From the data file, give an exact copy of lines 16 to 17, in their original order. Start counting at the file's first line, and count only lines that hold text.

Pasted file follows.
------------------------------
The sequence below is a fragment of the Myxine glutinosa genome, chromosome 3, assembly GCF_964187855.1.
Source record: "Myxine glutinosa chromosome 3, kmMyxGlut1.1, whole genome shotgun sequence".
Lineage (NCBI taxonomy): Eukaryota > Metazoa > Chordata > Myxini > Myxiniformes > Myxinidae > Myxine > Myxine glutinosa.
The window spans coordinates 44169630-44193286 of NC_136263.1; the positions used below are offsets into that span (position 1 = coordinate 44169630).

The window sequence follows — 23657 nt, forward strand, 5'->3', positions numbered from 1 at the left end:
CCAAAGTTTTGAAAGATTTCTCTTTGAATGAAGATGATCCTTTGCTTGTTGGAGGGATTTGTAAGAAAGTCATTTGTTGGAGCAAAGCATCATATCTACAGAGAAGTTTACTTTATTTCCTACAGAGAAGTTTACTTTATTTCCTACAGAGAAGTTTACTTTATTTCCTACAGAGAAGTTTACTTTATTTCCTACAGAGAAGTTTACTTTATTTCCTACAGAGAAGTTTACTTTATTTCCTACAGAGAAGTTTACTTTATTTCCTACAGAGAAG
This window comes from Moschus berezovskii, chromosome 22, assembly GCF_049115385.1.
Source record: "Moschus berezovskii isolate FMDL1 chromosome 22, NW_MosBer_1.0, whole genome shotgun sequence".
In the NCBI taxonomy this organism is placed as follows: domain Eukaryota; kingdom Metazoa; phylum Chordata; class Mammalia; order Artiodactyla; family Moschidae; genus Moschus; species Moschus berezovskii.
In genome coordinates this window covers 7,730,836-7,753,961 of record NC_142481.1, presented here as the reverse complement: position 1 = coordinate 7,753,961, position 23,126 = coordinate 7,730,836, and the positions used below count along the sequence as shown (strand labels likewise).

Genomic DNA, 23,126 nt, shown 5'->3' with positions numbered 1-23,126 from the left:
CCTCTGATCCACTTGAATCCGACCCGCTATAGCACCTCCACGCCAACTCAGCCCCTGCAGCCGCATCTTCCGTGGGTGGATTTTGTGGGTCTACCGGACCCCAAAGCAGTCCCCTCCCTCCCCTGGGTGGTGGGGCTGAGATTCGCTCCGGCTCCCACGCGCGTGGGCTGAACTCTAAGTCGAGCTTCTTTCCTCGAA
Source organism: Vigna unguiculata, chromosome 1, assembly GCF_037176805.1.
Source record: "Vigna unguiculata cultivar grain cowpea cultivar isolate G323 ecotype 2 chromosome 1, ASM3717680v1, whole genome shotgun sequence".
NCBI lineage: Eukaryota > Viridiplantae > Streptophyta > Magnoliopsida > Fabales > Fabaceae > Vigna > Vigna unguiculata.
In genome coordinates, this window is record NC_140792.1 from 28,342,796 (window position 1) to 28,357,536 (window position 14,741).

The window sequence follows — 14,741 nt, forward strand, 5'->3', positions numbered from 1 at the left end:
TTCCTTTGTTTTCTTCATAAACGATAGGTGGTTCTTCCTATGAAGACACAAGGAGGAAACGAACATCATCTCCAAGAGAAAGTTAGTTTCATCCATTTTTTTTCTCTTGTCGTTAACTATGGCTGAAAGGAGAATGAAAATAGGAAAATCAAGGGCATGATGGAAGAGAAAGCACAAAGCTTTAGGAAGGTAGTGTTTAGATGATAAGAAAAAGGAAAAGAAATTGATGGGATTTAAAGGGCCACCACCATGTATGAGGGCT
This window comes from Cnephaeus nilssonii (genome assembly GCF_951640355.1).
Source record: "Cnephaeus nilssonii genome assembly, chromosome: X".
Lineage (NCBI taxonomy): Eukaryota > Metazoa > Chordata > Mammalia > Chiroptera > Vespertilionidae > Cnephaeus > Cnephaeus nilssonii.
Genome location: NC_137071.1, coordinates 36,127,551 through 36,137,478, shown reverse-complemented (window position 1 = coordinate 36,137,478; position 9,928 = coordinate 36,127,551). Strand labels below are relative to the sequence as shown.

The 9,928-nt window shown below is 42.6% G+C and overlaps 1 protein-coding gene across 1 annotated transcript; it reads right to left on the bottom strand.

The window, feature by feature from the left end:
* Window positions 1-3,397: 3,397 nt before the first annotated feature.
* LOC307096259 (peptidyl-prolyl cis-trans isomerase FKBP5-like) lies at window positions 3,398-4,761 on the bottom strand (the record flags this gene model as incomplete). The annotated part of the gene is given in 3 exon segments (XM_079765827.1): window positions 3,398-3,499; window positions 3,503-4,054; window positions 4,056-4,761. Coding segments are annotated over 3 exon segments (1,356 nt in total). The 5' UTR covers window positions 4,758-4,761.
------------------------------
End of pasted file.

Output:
In genome coordinates, this window is record NC_140792.1 from 28,342,796 (window position 1) to 28,357,536 (window position 14,741).

The window sequence follows — 14,741 nt, forward strand, 5'->3', positions numbered from 1 at the left end: